In April, I observed how opponents of marriage equality were trying to use the courts to paint themselves as victims of violence and discrimination. In Washington state, Protect Marriage Washington (PMW) — a group opposing marriage equality — successfully put to a vote a law that granted “same-sex (and older opposite-sex) domestic partners virtually all of the same rights that straight married couples receive from the state.” The referendum failed “by a margin of 53% to 47% in November” but the group refused to comply with the state’s Public Records Act (PRA) and release the names of the petitioners. PMW claimed that publicizing the names of the petitioners violated their First Amendment rights and would have “subject the signatories to harassment, injury, or property damage.”
Today, in a vote of 8-1, the Supreme Court ruled that generally, disclosing the names of the individuals who sign referendum petition does not violate the First Amendment, but said that the plaintiffs may still ask the District Court to rule as to whether or not this specific act infringes their First Amendment. Generally, the states have a “sufficiently important’ governmental interest” in requiring disclosure, the Court found:
The State’s interest in preserving the integrity of the electoral process suffices to defeat the argument that the PRA is unconstitutional with respect to referendum petitions in general. That interest is particularly strong with respect to efforts to root out fraud. But the State’s interest is not limited to combating fraud; it extends to ef-forts to ferret out invalid signatures caused not by fraud but by sim-ple mistake, such as duplicate signatures or signatures of individuals who are not registered to vote in the State. The State’s interest also extends more generally to promoting transparency and accountability in the electoral process. [...]
According to plaintiffs, the objective of those seeking disclosure is not to prevent fraud, but to publicly identify signatories and broadcast their political views on the subject of the petition. Plaintiffs allege, for example, that several groups plan to post the petitions in searchable form on the Internet, and then encourage other citizens to seek out R–71 petition signers. That, plaintiffs argue, would subject them to threats,harassment, and reprisals.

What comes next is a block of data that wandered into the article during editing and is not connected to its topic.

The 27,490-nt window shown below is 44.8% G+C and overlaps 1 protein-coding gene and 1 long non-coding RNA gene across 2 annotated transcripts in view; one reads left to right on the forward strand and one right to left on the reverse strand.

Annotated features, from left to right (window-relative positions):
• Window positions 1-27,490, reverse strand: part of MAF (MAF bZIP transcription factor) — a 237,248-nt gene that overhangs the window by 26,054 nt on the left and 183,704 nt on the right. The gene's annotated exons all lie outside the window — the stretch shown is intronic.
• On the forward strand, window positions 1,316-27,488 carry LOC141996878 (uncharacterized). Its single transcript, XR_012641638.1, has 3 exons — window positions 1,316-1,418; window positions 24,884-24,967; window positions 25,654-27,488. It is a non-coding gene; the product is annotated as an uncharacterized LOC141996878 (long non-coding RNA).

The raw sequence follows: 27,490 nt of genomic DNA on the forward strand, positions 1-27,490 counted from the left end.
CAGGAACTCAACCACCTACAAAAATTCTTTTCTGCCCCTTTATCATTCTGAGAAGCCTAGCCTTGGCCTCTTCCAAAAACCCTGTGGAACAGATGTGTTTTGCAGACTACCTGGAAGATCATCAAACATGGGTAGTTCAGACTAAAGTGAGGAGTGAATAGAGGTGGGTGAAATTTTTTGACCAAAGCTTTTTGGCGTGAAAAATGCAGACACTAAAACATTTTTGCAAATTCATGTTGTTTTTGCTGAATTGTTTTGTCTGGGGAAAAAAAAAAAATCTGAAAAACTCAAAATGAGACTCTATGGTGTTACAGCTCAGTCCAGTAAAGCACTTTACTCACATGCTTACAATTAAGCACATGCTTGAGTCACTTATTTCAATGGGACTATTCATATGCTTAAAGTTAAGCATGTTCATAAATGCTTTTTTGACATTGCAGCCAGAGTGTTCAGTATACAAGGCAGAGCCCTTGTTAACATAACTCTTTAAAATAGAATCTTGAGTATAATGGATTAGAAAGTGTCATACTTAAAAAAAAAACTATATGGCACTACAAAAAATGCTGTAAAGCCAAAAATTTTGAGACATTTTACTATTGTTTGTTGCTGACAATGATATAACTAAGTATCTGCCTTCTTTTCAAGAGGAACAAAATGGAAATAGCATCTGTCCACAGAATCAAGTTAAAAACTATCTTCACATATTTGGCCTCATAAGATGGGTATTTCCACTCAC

The problem for plaintiffs is that their argument rests almost entirely on the specific harm that would attend the disclosure of information on the R–71 petition. But the question before the Court at this stage of the litigation is whether disclosure of referendum petitions in general violates the First Amendment. Faced with the State’s unrebutted arguments that only modest burdens attend the disclosure of a typical petition, plaintiffs’ broad challenge to the PRA must be rejected. [...]
We leave it to the lower courts to consider in the first instance the signers’ more focused claim concerning disclosure of the information on this particular petition, which is pend-ing before the District Court
This decision will make it harder for same sex marriage opponents to put LGBT rights to a vote, but what’s annoying is the Court’s tacit acceptance of the plantiff’s victimization argument. Here is how Chief Justice Roberts put it: “we have explained that those resisting disclosure can prevail under the First Amendment if they can show ‘a reasonable probability that the compelled disclosure [of personal information] will sub-jct them to threats, harassment, or reprisals from either Government officials or private parties.’” “The question before us, however, is not whether PRA disclosure violates the First Amendment with respect to those who signed the R–71 petition, or other particularly controversial petitions. The question instead is whether such disclosure in general violates the First Amendment rights of those who sign referendum petitions.” Ok, fair enough, but then Roberts goes on to describes this petition as different from a “typical” referendum:
The problem for plaintiffs is that their argument rests almost entirely on the specific harm they say would attend disclosure of the information on the R–71 petition, or on similarly controversial ones….But typical referendum petitions “concern tax policy, revenue, budget, or other state law issues.”…(stating that in recent years the State has received PRA requests for petitions supporting initiatives concerning limiting motor vehicle charges; government regulation of private property; energy resource use by certain electric utilities; long-term care services for the elderly and persons with disabilities; and state, county, and city revenue)…. Voters care about such issues, some quite deeply—but there is no reason to assume that any burdens imposed by disclosure of typical referendum petitions would be remotely like the burdens plaintiffs fear in this case.….Several other petitions in the State “have been subject to release in recent years,” plaintiffs tell us, Brief for Petitioners 50, but apparently that release has come without incident.
Same-sex marriage may be “controversial,” but there is actually very little evidence to suggest that releasing the names for this particular petition will be any different than those that have been released “without incident.” As Jeff Krehely notes in this piece, the LGBT community received much more harassment and intimidation than any of the opponents of marriage equality.
SCOTUSBlog dissects Scalia’s sarcastic concurrence.